Tackle Strgth Metric

Spd Agil Metric

Pass Rush Metric
















Boston Coll




















































*A score of 8.00+ is where we see a stronger correlation of LBs going on to become NFL good/great/elite. A score of 10.00+ is more rarefied air in our system, and indicates a greater probability of becoming an NFL elite LB.

All of the LB ratings are based on a 0–10 scale, but a player can score negative, or above a 10.0 in certain instances.

Tackle-Strength Metrics = A combination of several physical and performance measurements. An attempt to classify the LB prospect's ability to stop the run, as well as a gauge of how physical the player is and the likelihood of higher tackle counts in the NFL. All based on profiles of LBs historically.

Speed-Agility Metrics = A combination of several speed, agility, and size well as game performance data to profile a LB for speed/agility based on LBs historically. A unique measuring system to look for LBs that profile for quickness, pass-coverage ability, and general ability to cover more ground.

Pass Rush Metrics = A combination of the physical measurements, but also proven on-field ability to get to the QB/backfield in college.



2023 NFL Draft Outlook:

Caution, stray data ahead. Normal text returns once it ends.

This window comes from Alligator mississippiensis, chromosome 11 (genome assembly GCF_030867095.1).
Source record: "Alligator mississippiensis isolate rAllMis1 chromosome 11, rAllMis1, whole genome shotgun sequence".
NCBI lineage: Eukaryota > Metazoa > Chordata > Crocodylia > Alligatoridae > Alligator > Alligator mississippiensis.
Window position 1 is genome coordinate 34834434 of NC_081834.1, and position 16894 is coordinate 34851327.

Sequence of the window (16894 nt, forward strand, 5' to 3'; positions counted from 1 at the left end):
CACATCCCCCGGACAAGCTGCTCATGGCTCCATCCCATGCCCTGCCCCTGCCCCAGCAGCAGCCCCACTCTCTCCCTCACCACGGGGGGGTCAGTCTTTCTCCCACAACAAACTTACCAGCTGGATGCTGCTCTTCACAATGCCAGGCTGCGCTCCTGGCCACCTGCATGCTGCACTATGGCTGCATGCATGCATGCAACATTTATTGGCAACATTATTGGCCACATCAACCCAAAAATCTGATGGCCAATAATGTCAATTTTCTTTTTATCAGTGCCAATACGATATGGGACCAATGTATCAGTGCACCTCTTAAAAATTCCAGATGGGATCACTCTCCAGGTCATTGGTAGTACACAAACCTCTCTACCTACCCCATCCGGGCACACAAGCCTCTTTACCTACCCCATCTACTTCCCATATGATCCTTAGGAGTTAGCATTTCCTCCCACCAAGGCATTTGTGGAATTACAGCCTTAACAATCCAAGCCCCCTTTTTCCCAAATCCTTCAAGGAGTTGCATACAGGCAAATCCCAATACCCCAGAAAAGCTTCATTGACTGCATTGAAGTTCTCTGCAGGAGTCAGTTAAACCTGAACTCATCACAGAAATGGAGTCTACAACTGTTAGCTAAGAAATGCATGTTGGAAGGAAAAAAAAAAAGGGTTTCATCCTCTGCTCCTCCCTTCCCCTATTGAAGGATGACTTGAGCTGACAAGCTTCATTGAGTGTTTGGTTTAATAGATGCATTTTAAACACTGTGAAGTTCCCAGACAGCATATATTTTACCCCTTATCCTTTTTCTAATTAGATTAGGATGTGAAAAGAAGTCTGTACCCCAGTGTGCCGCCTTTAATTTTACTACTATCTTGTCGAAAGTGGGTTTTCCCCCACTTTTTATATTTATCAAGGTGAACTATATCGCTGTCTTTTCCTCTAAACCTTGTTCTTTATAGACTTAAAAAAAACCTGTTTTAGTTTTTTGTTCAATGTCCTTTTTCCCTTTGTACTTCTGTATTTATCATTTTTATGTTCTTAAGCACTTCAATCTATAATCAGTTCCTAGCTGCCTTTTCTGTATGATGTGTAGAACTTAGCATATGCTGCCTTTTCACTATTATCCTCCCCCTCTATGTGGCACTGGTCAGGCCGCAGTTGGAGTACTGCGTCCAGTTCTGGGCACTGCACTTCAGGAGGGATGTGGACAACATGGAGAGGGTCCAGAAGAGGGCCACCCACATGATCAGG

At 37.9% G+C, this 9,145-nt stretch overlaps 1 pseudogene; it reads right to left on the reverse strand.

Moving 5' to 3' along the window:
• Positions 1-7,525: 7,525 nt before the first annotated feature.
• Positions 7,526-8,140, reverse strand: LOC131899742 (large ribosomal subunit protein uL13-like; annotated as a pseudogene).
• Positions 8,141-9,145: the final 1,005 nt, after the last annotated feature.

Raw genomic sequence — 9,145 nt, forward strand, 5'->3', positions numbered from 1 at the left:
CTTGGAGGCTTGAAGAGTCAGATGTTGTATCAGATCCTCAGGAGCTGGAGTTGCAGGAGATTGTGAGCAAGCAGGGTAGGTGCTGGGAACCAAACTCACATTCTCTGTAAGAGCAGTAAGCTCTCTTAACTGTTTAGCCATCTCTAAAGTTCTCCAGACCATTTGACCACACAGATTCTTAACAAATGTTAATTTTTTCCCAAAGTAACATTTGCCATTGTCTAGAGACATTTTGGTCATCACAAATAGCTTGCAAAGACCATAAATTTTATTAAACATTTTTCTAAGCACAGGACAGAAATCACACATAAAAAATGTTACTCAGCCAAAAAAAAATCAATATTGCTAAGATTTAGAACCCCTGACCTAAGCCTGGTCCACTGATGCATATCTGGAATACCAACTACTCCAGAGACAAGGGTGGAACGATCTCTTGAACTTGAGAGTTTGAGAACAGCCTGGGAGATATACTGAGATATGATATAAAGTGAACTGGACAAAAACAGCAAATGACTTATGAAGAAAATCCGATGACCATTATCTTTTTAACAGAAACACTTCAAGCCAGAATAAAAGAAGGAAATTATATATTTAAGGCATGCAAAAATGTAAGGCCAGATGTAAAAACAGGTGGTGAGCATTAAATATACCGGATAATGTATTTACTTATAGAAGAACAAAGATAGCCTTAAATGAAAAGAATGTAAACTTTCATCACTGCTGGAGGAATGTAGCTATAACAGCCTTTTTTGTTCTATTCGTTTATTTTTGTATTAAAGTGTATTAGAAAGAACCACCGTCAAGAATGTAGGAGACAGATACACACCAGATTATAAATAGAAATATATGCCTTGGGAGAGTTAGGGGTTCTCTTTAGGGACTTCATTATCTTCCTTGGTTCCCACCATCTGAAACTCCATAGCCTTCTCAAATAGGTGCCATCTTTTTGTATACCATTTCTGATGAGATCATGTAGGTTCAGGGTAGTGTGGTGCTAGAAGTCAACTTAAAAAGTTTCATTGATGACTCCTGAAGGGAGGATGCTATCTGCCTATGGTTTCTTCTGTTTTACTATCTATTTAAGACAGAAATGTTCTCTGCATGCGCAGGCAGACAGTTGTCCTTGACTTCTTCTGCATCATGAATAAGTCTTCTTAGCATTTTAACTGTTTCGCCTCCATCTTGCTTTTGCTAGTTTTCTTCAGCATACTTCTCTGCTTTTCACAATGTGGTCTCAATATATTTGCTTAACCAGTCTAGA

As previously mentioned, Anderson is tracking as the consensus #1 overall pick as of this report date (late Jan. 2023). But I don't think he will go #1 overall…there are too many high-end QBs to consider. Jalen Carter could also pass him. No doubt, Anderson will go top 5…there's too much heat/love on him from the press and he might be one of the five best players in the draft, in the end. I want to see his Combine/Pro Day numbers (which he'd be wise to skip) to really confirm or deny him top 5 status.

If I were an NFL GM, I don't pay up into the top 5 in the draft for a pass rusher. I think the top 5 should be reserved for QB-CB-OT and rare instances for DT-DE/edge-TE-OC and then all the other positions, as a rule of thumb. What I see of Anderson, I just don't get the feeling that I want to spend a top 5 picks here -- although if he blasts away the Combine clocked measurables, then I could see it possibly.


NFL Outlook:   

The trend is -- get all excited about top promoted (by the media) names in the draft, especially pass rushers, during the draft process…then slowly/rapidly start to not be excited by them and just start to forget about them and move on to the next draft. Is anyone talking excitedly about Chase Young or Travon Walker or Jadeveon Clowney anymore (all top 1-2 picks in their draft)?

We still do talk about, with reverence, Nick Bosa and Von Miller (among others)…but I'm harping on all the 'misses' (not that they all busted, just that they were overhyped) to show that just because all of football agrees on something for a moment-- it doesn't mean it's real. Most of the time, THEY'RE collectively way off…so, it's entirely possible they are overshooting on Anderson as well.

Anderson will be fine in the NFL. He is not a 'bust' prospect. I'm just worried he'll not live up to the hype, and he'll just be a 'good' player not the magical unicorn he'll be described as over the next 6 months before the preseason opens up…and he's revealed to be 'human'.